Abraham Lincoln Institute Abraham Lincolns Life Lincoln Politics


Abraham Lincoln In Depth

Abraham Lincoln In Depth

Abraham Lincoln’s Beautiful Face By Richard J. Behn

We remember his grave face in granite and marble. Friends remembered Abraham Lincoln’s face differently. His “expression in repose was sad and dull; but his ever-recurring humor, at short intervals, flashed forth with the brilliancy of an electric…

Abraham Lincoln & Freedom

Abraham Lincoln & Freedom

1848 Campaign

Before the end of the 1847-1848 congressional session, Mr. Lincoln commented on the upcoming presidential contest and slavery on the House floor. “Our democratic friends seem to be in great distress because they think our candidate for the President don’t suit us. Most of them can not find out that Gen: Taylor has any principles at all; some, however, have …

Abraham Lincoln's White House

Abraham Lincoln's White House

Cordelia A. P. Harvey (1824-1898)

Cordelia A. P. Harvey was a one-time school teacher and the widow of Wisconsin Governor Louis P. Harvey. He died in 1862 – two months into his gubernatorial term when he slipped when crossing between two boats and drowned in the…

DAILY ABRAHAM LINCOLN BLOG

September 16, 1864 The presidential campaign continues to heat up. Attorney General Edward Bates writes in his diary: “To day, I handed to Mr. Nicolay my check for $250, my contribution to the National Union Comme., toward the pending election. I believe all the other cabinet ministers have done the [...]...Read More
Tue, Sep 16, 2014
Abraham Lincoln and the Civil War
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Abraham Lincoln:
The Impact on the War, Part A

Abraham Lincoln:
The proclamation, Part A

Abraham Lincoln:
New Years Day Reception

Abraham Lincoln & Friends

Abraham Lincoln & Friends

Carl Schurz (1829-1906)

Schurz’s political influence was important to President Lincoln. Historian Hans L. Trefousse wrote that “there can be no question about Schurz’s effective advocacy of emancipation after the…”

Abraham Lincoln & New York

Abraham Lincoln & New York

After the Speech

It was a snowy, cold night outside when Mr. Lincoln spoke at Cooper Union. But inside the lecture hall, the response was warm. Historian Benjamin Thomas wrote: “as the intense figure on the rostrum uttered [the] stirring peroration, men and women…

Lincoln's Contemporaries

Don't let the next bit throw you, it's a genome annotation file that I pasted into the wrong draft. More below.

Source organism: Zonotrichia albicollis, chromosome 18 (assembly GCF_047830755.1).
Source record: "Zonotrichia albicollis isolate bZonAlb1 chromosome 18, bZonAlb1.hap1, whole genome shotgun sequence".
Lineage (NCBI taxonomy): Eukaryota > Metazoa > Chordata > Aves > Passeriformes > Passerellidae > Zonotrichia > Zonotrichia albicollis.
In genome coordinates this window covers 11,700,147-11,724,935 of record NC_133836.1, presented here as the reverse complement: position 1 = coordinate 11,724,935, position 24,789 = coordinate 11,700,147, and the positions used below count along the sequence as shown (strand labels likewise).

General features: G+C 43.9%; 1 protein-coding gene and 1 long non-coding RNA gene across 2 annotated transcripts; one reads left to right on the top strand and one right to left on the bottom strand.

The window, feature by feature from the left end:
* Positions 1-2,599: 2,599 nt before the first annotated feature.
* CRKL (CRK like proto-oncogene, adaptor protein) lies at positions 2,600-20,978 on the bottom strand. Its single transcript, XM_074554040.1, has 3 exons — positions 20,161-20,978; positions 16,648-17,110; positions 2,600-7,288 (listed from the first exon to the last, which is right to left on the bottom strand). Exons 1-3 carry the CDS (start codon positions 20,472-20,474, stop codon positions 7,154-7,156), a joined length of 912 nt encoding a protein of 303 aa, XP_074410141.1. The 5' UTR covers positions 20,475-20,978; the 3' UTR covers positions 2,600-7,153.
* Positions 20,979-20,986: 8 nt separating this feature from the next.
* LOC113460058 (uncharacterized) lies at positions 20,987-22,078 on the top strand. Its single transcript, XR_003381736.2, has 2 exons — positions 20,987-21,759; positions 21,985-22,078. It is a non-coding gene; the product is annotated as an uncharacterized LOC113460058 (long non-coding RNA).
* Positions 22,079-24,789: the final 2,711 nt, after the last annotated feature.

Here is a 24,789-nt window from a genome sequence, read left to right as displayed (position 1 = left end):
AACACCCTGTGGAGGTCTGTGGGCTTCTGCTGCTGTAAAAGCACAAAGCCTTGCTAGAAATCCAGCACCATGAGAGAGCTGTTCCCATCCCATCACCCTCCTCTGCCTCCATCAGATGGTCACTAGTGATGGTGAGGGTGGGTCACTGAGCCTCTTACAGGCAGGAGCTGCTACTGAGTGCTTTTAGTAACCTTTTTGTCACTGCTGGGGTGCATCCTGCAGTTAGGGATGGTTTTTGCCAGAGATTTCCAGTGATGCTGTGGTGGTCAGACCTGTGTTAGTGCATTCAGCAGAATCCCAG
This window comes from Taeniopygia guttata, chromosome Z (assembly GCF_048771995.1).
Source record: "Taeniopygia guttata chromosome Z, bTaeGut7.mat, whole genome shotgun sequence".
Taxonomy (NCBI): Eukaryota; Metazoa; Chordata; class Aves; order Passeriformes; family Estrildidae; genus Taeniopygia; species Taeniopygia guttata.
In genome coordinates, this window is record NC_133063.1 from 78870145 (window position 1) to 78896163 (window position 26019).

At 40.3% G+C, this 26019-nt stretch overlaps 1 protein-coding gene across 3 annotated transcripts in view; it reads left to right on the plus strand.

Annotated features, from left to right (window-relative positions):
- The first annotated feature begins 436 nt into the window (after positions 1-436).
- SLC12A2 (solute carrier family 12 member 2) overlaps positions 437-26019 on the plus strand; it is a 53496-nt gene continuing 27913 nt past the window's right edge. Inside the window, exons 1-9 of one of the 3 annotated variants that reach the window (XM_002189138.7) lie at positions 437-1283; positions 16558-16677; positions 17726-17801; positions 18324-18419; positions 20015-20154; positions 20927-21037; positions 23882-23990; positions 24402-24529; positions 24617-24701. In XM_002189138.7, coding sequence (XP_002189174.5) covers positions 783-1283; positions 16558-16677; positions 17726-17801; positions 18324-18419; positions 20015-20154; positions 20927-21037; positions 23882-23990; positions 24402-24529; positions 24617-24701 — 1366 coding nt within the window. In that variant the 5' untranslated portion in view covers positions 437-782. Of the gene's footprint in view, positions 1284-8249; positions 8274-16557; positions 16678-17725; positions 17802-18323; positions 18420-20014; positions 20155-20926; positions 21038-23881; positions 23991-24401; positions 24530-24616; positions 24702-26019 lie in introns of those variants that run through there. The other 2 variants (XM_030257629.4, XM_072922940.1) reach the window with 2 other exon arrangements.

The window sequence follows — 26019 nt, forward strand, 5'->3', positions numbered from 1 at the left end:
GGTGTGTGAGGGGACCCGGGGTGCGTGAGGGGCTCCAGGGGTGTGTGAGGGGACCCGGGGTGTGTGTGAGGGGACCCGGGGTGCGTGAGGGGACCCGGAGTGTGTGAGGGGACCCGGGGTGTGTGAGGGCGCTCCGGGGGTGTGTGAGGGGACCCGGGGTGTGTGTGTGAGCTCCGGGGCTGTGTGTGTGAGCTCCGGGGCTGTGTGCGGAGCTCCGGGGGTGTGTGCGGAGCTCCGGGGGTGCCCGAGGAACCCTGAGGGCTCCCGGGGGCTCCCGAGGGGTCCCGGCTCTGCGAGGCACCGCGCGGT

Lincoln's Contemporaries

Abraham Lincoln and Alexander H. Stephens

In June 1863, Alexander H. Stephens urged Jefferson Davis to open negotiations with the Union government regarding the exchange of military prisoners: ‘I think I might do some good – not only on the immediate subject in hand,” wrote the Confederacy’s vice president…

Featured Article

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They were big men. George Washington was 6-foot-3. Abraham Lincoln was almost 6-4. Their ambitions were equally big — first for themselves, and then for the nation they would lead.

As young men, both future presidents trained as surveyors at periods when Americans were preoccupied by the development of the frontier and the acquisition of land. Historian John Ferling wrote: “Starting around age fifteen, George learned surveying through self-help books, such as `The Young Man’s Companion,’ and it is probable that he was tutored by some of the surveyors employed by the Fairfaxes.” In his search for self-improvement, 16-year-old Washington famously wrote out the rules for life and behavior from “Rules of Civility & Decent Behavior in Company and Conversation.” That pursuit would continue the rest of his life.

Surveying helped define both men. In 1834 Abraham Lincoln was named as a deputy surveyor of Sangamon County in Illinois; George Washington had been appointed as Culpepper County surveyor in 1749. Ferling observed that, “surveying … was a respectable and often lucrative occupation in Washington’s Virginia, as the population was growing and new frontiers were opening steadily.”

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